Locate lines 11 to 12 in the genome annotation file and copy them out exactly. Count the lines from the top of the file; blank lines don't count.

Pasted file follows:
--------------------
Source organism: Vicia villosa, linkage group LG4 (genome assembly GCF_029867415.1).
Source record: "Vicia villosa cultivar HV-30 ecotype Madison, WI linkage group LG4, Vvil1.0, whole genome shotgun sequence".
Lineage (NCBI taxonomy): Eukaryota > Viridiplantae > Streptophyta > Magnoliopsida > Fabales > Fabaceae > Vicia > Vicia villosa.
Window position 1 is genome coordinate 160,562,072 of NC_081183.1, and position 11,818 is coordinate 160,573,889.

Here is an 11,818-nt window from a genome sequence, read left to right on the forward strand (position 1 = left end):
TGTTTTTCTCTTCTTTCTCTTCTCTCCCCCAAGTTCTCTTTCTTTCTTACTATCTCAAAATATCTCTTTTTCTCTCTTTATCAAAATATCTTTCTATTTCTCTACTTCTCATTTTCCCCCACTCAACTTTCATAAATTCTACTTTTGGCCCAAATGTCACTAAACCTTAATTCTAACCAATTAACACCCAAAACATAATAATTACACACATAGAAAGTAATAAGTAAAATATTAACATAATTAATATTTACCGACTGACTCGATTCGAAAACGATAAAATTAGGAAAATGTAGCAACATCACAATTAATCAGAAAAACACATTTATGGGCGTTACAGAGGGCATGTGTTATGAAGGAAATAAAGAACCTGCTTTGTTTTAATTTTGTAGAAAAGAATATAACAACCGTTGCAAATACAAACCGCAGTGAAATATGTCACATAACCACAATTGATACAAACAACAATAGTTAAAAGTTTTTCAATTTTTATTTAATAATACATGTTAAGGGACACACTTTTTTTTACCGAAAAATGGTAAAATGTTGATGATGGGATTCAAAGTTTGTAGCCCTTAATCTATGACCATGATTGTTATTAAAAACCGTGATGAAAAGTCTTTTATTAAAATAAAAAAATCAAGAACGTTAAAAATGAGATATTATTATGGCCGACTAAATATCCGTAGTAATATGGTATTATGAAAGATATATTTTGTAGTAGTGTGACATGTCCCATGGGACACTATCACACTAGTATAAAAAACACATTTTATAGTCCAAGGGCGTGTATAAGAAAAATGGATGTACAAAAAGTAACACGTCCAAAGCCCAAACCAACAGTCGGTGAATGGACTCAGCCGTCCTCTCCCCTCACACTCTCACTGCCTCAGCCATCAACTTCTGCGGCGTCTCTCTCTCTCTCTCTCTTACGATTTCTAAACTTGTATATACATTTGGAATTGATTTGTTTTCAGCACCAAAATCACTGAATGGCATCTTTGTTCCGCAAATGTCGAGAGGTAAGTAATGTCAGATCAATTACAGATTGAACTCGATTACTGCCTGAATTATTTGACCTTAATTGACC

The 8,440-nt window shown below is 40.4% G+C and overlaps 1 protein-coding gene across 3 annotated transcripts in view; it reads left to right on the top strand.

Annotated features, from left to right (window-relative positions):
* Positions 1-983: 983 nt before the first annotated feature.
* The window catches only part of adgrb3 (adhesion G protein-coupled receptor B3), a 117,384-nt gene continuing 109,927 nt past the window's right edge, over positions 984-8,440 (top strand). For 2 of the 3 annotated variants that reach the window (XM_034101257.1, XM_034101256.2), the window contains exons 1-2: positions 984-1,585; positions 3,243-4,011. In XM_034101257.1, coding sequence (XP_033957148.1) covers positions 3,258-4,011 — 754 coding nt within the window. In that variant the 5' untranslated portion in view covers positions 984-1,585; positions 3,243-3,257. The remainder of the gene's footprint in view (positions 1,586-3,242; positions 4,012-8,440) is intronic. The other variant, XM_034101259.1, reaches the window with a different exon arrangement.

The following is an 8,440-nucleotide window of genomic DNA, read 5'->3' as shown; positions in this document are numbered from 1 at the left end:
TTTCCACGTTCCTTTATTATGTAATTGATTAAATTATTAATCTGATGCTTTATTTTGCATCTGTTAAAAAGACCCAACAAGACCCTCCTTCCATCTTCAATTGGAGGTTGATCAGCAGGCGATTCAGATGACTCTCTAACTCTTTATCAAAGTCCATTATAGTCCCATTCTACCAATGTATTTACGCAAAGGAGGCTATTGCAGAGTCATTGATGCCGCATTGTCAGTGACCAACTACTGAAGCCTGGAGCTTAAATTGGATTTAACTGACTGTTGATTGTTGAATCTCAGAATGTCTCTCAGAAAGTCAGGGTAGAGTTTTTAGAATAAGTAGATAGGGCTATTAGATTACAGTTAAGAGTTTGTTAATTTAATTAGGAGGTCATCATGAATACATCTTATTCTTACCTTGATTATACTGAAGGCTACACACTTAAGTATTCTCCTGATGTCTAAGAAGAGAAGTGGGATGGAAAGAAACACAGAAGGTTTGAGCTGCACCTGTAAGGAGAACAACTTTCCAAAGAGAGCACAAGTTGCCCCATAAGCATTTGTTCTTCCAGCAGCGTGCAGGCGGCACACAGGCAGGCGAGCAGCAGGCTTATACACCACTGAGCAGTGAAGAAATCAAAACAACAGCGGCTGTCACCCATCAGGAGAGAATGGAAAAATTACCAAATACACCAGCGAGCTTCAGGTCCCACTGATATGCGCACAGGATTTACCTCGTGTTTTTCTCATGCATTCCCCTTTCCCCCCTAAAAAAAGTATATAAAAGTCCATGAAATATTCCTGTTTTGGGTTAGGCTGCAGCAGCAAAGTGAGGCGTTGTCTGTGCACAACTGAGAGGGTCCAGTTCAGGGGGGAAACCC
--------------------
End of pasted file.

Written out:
The following is an 8,440-nucleotide window of genomic DNA, read 5'->3' as shown; positions in this document are numbered from 1 at the left end:
TTTCCACGTTCCTTTATTATGTAATTGATTAAATTATTAATCTGATGCTTTATTTTGCATCTGTTAAAAAGACCCAACAAGACCCTCCTTCCATCTTCAATTGGAGGTTGATCAGCAGGCGATTCAGATGACTCTCTAACTCTTTATCAAAGTCCATTATAGTCCCATTCTACCAATGTATTTACGCAAAGGAGGCTATTGCAGAGTCATTGATGCCGCATTGTCAGTGACCAACTACTGAAGCCTGGAGCTTAAATTGGATTTAACTGACTGTTGATTGTTGAATCTCAGAATGTCTCTCAGAAAGTCAGGGTAGAGTTTTTAGAATAAGTAGATAGGGCTATTAGATTACAGTTAAGAGTTTGTTAATTTAATTAGGAGGTCATCATGAATACATCTTATTCTTACCTTGATTATACTGAAGGCTACACACTTAAGTATTCTCCTGATGTCTAAGAAGAGAAGTGGGATGGAAAGAAACACAGAAGGTTTGAGCTGCACCTGTAAGGAGAACAACTTTCCAAAGAGAGCACAAGTTGCCCCATAAGCATTTGTTCTTCCAGCAGCGTGCAGGCGGCACACAGGCAGGCGAGCAGCAGGCTTATACACCACTGAGCAGTGAAGAAATCAAAACAACAGCGGCTGTCACCCATCAGGAGAGAATGGAAAAATTACCAAATACACCAGCGAGCTTCAGGTCCCACTGATATGCGCACAGGATTTACCTCGTGTTTTTCTCATGCATTCCCCTTTCCCCCCTAAAAAAAGTATATAAAAGTCCATGAAATATTCCTGTTTTGGGTTAGGCTGCAGCAGCAAAGTGAGGCGTTGTCTGTGCACAACTGAGAGGGTCCAGTTCAGGGGGGAAACCC